Third Sunday in June


I’ve been without my father far longer than I was with him. Not particularly uncommon for someone my age, but losing him when I was only 20 had an impact that, even today, I’m still figuring out.

John M. Reynolds 1918-1979
John M. Reynolds 1918-1979

He was nearly 40 when I was born. And although I’m sure my dad wouldn’t have had it any other way, my two sisters and I had male nicknames. My older sister’s stuck the most. She was Fred. I was Sam. My younger sister was Charlie. At some point, we must have asked if Dad wished he’d had sons instead of daughters. And we were always reassured.

Wedding Day, October 22, 1955
Wedding Day, October 22, 1955

At the wake of one of his contemporaries 20 years ago, I learned that some of the women who worked in the Providence-Washington Insurance Company considered Jack Reynolds “quite a catch.” Well, duh. Tall and handsome, dark blond hair and green eyes, smart and mannered, of course he was. Still, it was cute to watch these women, then in their 60s and 70s, blush at the mention of his name.

Easter Sunday, 1979
Easter Sunday, 1979

Here he is on the left, making a face for the camera as usual. He was more often the one behind the lens. My mom’s father is in the middle and her brother is on the right. They’re all gone now. Dad died the day after this photo was taken, unexpectedly, at 60. My grandfather lived to be 88, and my uncle was afflicted by dementia, as was my mother.

If I only had my father in my life for 20 short years, I can state without any doubt that he used that time wisely, to parent and teach and inspire and love. There’s a lot of him in me, and for that, I am eternally grateful.

A Birthday Present


Dad

My sisters and I had a hard time buying a birthday present for my dad, whose birthday is today. If he’d lived this long, he’d be 94, but he died at 60. Sixty seems young to me now.

Dad’s birthday was just three weeks before Christmas, so the three of us usually huddled together sometimes right after Thanksgiving and discussed.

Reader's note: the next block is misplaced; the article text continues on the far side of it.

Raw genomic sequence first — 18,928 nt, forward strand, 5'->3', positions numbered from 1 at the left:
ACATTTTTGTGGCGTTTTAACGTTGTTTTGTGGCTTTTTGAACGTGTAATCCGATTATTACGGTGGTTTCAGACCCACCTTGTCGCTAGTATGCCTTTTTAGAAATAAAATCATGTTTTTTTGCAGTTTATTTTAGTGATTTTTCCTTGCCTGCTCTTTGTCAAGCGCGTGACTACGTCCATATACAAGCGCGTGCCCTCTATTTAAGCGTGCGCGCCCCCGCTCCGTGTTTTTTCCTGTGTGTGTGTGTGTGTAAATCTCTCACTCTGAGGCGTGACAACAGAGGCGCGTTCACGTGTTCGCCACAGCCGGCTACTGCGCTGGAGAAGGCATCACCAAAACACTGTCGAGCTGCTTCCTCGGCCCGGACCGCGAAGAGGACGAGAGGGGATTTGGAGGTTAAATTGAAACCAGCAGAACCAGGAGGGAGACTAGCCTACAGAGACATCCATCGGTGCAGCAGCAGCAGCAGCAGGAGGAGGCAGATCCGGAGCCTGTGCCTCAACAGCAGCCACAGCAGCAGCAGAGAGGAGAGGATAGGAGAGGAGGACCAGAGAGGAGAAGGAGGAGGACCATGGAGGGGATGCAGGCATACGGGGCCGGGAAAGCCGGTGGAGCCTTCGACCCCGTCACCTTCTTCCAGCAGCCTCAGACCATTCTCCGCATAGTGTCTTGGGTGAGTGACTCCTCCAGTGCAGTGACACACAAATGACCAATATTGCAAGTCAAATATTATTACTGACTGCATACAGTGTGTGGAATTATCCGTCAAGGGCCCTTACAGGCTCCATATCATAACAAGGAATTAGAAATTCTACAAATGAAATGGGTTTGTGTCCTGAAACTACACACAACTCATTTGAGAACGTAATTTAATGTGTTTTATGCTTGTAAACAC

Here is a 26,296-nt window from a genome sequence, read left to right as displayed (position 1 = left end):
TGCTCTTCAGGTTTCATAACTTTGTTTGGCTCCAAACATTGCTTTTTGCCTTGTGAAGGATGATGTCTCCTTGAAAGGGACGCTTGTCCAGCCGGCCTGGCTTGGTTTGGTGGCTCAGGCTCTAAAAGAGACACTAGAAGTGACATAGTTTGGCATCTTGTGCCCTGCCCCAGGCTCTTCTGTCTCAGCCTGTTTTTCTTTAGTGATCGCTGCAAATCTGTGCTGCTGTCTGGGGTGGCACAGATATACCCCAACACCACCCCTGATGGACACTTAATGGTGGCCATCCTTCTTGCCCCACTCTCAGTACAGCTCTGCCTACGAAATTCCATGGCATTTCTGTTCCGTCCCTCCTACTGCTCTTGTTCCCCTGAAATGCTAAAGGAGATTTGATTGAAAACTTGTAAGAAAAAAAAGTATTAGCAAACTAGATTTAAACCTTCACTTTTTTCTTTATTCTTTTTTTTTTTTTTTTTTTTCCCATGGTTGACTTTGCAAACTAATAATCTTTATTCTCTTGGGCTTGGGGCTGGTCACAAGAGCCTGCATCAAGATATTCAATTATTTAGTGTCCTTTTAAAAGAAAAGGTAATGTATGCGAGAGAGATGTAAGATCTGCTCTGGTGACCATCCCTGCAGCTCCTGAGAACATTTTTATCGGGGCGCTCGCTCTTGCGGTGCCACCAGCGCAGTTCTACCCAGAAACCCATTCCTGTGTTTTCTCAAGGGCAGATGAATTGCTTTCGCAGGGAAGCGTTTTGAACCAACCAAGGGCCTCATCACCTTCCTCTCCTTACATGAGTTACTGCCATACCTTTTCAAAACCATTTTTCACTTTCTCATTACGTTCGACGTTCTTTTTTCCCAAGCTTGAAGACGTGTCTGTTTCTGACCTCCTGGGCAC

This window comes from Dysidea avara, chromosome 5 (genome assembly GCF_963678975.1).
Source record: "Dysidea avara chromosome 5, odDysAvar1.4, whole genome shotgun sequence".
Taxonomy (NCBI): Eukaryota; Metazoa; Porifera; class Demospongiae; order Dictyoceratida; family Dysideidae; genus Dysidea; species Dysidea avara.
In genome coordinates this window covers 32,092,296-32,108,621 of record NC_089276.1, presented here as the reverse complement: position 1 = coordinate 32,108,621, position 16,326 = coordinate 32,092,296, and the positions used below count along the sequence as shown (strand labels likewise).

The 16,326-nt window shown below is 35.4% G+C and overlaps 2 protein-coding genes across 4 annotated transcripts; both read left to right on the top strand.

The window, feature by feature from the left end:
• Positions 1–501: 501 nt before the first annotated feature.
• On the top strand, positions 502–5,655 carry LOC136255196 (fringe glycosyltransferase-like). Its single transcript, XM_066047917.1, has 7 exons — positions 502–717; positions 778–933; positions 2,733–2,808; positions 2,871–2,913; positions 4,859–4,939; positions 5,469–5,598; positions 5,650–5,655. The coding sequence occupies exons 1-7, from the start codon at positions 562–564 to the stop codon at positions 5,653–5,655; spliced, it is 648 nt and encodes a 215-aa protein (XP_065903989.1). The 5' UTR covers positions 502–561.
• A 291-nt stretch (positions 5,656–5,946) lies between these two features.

A pair of black socks? A tie? Some white handkerchiefs? A jar of sourballs? We were too young to buy him a carton of Kents or a case of ‘Gansett.

One year, I had exactly one dollar to buy Christmas gifts for my mom, my dad, my older sister, and my baby sister (I think I was six). I can’t remember what my sisters received from me that year, but I do recall finding a box of paper clips for Dad (and that was something he could really use), and some lace trimming for Mom (again, she could sew that lace on anything and make it prettier). Those two presents probably took half of the dollar, but I was very proud of myself.

Through my teens, I gave my father (and my mother) way more grief than my sisters did. Let me rephrase that: my sisters didn’t cause trouble. I did, enough for all three of us. Maybe that’s how it is with children; there’s always one. I’ve wished so many times over the past thirty-three years that my father could see that I turned out okay (after a few rough patches), that I married a good man, that I had some wonderful professional accomplishments before ending my career and starting something new, something I love doing. That even though he was present in my life for a mere twenty years, he got it right.

Then again, I’m sure he knows.

King of the Pastavazool


We’re not Italian.  But on Saturday nights, if my parents didn’t go out to Twin Oaks for dinner, my dad cooked.  Meatballs and spaghetti.  Braciole.  I’d stand and watch him make the meatballs.  First time he asked if I wanted to help, he made me wash my hands for five minutes before I stuck them in the bowl, squishing around the hamburger and raw eggs and breadcrumbs.  It was so gross and I loved every minute of it.

The braciole was something he did by himself, while I watched.  First, we went to Ruggieri’s Market on Saturday morning to get the meat – thin slices of beef.  Dad made a mixture, again with the raw egg, and spread it on the slices of meat, then rolled them up, stuck a toothpick in each one, and put them in the frying pan.  They sizzled and popped and turned brown.  After that, into the tomato sauce to cook until supper.

“Watch the pastavazool – don’t let it spatter on the stove or your mother will be mad,” he’d say.  Ah, so pastavazool was spaghetti sauce.  But wait.

On Sundays we usually had a roast beef or a pot roast, or sometimes a turkey.  My mom would work hard because we usually had company: my grandparents or the old neighbors.  We ate in the dining room, and everything was to be just right for the guests.  After church I had to dust the furniture.  Someone had to set the big table.  The smells from the kitchen made my stomach rumble.

And then, in the middle of the turkey and the mashed potatoes and the stuffing and the green beans, my dad would say, “Martha, pass the pastavazool.”  He pointed at the gravy, in the fancy gravy boat, and everyone laughed.  “Oh, Jack!” said Mrs. O’Connell.  “Here’s to ya,” said Mr. McLaughlin, raising his glass of Narragansett beer.

On regular weeknights there was no pastavazool, just pork chops or American chop suey or chicken à la king.  The pastavazool was for the weekends.  And it was very special.